In The Impossible Presidency, celebrated historian Jeremi Suri charts the rise and fall of the American presidency, from the limited role envisaged by the Founding Fathers to its current status as the most powerful job in the world. He argues that the presidency is a victim of its own success-the vastness of the job makes it almost impossible to fulfill the expectations placed upon it. As managers of the world's largest economy and military, contemporary presidents must react to a truly globalized world in a twenty-four-hour news cycle. There is little room left for bold vision.
Suri traces America's disenchantment with our recent presidents to the inevitable mismatch between presidential promises and the structural limitations of the office. A masterful reassessment of presidential history, this book is essential reading for anyone trying to understand America's fraught political climate.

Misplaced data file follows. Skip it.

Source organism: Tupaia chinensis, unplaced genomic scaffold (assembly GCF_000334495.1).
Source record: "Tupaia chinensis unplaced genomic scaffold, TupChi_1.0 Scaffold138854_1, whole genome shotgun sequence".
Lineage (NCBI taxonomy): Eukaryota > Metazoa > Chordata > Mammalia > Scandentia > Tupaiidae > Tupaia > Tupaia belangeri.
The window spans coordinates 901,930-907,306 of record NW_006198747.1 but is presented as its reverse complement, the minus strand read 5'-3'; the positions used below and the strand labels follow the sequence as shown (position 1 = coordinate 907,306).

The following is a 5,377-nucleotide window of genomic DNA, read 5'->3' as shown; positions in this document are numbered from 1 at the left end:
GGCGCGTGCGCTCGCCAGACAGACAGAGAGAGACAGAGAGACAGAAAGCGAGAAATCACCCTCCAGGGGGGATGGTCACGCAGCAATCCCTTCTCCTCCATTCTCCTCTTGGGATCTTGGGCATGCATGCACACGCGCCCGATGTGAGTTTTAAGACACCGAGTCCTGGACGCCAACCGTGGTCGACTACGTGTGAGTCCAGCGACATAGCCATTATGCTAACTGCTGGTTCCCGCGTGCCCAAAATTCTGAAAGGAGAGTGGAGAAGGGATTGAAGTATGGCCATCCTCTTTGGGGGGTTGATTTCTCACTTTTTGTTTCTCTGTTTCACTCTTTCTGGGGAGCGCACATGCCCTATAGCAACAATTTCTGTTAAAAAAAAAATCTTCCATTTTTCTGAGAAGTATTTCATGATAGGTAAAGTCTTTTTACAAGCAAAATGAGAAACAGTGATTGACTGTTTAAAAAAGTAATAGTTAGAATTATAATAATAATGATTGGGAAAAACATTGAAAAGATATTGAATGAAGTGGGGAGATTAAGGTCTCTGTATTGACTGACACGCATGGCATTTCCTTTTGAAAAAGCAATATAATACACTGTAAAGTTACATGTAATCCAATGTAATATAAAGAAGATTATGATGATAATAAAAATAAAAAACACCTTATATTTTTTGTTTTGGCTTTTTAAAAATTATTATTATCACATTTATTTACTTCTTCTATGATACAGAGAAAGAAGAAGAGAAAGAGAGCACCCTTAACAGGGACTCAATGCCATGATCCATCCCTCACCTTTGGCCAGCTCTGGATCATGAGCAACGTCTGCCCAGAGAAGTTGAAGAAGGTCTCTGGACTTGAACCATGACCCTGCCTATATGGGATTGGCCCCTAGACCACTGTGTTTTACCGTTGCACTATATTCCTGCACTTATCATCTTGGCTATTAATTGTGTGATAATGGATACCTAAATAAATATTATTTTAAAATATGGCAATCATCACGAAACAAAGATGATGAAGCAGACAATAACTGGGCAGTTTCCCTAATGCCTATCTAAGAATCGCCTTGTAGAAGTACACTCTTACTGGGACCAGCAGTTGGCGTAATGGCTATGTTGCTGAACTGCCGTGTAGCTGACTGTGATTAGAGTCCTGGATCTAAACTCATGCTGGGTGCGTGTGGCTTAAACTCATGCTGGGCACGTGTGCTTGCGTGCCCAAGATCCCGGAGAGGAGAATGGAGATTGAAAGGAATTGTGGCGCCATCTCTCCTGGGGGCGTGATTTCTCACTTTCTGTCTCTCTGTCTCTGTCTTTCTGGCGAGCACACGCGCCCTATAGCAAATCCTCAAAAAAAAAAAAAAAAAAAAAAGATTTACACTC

Jeremi Suri holds the Mack Brown Distinguished Chair for Leadership in Global Affairs at The University of Texas at Austin. He is a professor in the university's Department of History and the LBJ School of Public Affairs. Professor Suri is the author and editor of nine books on contemporary politics and foreign policy. His most recent book, forthcoming in September 2017, is The Impossible Presidency: The Rise and Fall of America’s Highest Office (Basic Books). Professor Suri writes for major newspapers and magazines including The New York Times, The Dallas Morning News, The Houston Chronicle, The Boston Globe, Foreign Affairs, The Atlantic, The American Prospect, Fortune, and Wired. He also writes for various online sites and blogs. He is a popular public lecturer, and he appears frequently on radio and television programs. Professor Suri’s professional webpage is: http://jeremisuri.net.